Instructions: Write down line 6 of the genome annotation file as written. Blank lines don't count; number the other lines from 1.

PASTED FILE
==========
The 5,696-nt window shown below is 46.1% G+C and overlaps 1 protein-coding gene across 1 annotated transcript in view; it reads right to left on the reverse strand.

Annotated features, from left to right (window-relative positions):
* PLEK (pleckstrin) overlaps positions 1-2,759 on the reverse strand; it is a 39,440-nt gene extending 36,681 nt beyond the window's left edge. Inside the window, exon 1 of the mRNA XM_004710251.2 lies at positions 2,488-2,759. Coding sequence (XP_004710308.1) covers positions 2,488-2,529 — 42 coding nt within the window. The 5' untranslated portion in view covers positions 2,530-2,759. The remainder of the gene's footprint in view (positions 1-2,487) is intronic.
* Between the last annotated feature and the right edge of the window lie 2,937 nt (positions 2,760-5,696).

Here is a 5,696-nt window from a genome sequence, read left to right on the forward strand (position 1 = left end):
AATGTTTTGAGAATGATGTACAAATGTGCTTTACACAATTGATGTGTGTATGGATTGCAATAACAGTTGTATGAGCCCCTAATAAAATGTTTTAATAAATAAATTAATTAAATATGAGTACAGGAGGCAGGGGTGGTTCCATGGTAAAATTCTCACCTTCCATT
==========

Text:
AATGTTTTGAGAATGATGTACAAATGTGCTTTACACAATTGATGTGTGTATGGATTGCAATAACAGTTGTATGAGCCCCTAATAAAATGTTTTAATAAATAAATTAATTAAATATGAGTACAGGAGGCAGGGGTGGTTCCATGGTAAAATTCTCACCTTCCATT